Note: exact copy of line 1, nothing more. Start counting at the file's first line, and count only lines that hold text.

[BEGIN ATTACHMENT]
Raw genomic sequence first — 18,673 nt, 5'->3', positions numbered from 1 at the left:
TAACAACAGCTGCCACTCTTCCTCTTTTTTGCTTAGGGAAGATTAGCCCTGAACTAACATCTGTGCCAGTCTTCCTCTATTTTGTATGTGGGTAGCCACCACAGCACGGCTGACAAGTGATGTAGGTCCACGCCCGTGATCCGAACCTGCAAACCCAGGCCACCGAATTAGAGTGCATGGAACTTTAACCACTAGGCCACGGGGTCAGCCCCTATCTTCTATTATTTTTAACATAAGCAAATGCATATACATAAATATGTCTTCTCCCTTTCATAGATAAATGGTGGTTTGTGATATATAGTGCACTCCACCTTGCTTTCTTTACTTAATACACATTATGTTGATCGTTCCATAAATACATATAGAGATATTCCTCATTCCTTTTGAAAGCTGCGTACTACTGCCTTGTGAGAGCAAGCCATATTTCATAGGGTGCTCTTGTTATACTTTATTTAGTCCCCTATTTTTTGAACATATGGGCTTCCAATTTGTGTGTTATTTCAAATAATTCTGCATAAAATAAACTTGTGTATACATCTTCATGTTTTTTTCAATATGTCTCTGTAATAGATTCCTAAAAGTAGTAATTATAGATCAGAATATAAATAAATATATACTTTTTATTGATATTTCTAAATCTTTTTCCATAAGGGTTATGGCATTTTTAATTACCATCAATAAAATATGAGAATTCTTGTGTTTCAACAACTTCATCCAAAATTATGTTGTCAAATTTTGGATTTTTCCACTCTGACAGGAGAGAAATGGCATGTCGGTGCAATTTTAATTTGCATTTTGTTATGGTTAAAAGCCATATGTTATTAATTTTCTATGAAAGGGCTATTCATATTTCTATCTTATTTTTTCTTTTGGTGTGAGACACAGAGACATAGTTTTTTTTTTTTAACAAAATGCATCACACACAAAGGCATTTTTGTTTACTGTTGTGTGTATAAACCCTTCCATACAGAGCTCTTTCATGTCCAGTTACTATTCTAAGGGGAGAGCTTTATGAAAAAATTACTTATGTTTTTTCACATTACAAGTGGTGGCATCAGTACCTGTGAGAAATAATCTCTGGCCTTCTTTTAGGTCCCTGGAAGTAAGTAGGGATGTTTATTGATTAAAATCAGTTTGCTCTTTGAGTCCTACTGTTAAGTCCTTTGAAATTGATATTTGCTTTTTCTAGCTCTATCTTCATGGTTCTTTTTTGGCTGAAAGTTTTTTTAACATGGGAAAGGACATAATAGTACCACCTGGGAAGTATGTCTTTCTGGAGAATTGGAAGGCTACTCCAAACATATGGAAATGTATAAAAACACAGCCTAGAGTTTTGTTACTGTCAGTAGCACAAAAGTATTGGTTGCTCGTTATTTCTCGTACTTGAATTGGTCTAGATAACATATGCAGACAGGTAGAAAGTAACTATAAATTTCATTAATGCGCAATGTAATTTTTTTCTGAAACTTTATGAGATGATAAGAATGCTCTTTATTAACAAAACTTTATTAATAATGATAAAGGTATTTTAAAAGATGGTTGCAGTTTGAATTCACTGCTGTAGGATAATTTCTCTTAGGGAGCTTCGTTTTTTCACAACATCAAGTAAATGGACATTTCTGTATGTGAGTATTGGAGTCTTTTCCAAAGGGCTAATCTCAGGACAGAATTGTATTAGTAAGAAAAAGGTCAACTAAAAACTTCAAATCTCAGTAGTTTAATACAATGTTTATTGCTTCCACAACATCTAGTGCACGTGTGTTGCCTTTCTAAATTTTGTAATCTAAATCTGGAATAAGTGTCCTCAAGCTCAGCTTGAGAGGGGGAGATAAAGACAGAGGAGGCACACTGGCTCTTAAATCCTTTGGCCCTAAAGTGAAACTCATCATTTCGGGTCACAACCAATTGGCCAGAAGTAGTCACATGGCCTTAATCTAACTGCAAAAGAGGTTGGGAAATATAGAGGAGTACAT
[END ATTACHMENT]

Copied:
Raw genomic sequence first — 18,673 nt, 5'->3', positions numbered from 1 at the left: